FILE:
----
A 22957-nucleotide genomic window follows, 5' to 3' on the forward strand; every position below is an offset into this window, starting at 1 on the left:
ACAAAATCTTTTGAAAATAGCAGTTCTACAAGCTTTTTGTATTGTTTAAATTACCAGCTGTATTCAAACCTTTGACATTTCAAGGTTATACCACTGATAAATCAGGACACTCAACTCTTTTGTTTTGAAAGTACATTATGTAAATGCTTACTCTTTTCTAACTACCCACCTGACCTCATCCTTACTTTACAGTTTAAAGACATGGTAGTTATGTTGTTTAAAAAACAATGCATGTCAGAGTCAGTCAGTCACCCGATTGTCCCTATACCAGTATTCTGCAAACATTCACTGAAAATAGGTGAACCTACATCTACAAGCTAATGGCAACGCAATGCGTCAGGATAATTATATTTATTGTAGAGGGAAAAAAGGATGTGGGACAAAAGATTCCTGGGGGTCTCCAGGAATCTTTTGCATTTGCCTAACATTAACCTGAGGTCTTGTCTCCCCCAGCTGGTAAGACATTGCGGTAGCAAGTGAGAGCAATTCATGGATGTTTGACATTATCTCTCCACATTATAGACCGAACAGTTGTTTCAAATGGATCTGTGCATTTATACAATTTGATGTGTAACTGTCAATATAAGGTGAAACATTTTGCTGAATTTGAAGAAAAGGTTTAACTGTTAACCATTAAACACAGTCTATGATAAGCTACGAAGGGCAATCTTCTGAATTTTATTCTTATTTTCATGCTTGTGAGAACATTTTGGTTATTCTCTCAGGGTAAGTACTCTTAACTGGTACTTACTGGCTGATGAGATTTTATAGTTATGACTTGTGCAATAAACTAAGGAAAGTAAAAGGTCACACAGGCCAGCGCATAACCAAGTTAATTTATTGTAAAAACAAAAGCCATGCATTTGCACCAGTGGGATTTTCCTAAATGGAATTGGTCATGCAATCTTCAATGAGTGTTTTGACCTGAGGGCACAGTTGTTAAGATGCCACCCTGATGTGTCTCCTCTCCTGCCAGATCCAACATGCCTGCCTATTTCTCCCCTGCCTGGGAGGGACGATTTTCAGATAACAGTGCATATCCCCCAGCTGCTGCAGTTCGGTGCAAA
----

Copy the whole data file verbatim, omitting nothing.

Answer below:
A 22957-nucleotide genomic window follows, 5' to 3' on the forward strand; every position below is an offset into this window, starting at 1 on the left:
ACAAAATCTTTTGAAAATAGCAGTTCTACAAGCTTTTTGTATTGTTTAAATTACCAGCTGTATTCAAACCTTTGACATTTCAAGGTTATACCACTGATAAATCAGGACACTCAACTCTTTTGTTTTGAAAGTACATTATGTAAATGCTTACTCTTTTCTAACTACCCACCTGACCTCATCCTTACTTTACAGTTTAAAGACATGGTAGTTATGTTGTTTAAAAAACAATGCATGTCAGAGTCAGTCAGTCACCCGATTGTCCCTATACCAGTATTCTGCAAACATTCACTGAAAATAGGTGAACCTACATCTACAAGCTAATGGCAACGCAATGCGTCAGGATAATTATATTTATTGTAGAGGGAAAAAAGGATGTGGGACAAAAGATTCCTGGGGGTCTCCAGGAATCTTTTGCATTTGCCTAACATTAACCTGAGGTCTTGTCTCCCCCAGCTGGTAAGACATTGCGGTAGCAAGTGAGAGCAATTCATGGATGTTTGACATTATCTCTCCACATTATAGACCGAACAGTTGTTTCAAATGGATCTGTGCATTTATACAATTTGATGTGTAACTGTCAATATAAGGTGAAACATTTTGCTGAATTTGAAGAAAAGGTTTAACTGTTAACCATTAAACACAGTCTATGATAAGCTACGAAGGGCAATCTTCTGAATTTTATTCTTATTTTCATGCTTGTGAGAACATTTTGGTTATTCTCTCAGGGTAAGTACTCTTAACTGGTACTTACTGGCTGATGAGATTTTATAGTTATGACTTGTGCAATAAACTAAGGAAAGTAAAAGGTCACACAGGCCAGCGCATAACCAAGTTAATTTATTGTAAAAACAAAAGCCATGCATTTGCACCAGTGGGATTTTCCTAAATGGAATTGGTCATGCAATCTTCAATGAGTGTTTTGACCTGAGGGCACAGTTGTTAAGATGCCACCCTGATGTGTCTCCTCTCCTGCCAGATCCAACATGCCTGCCTATTTCTCCCCTGCCTGGGAGGGACGATTTTCAGATAACAGTGCATATCCCCCAGCTGCTGCAGTTCGGTGCAAA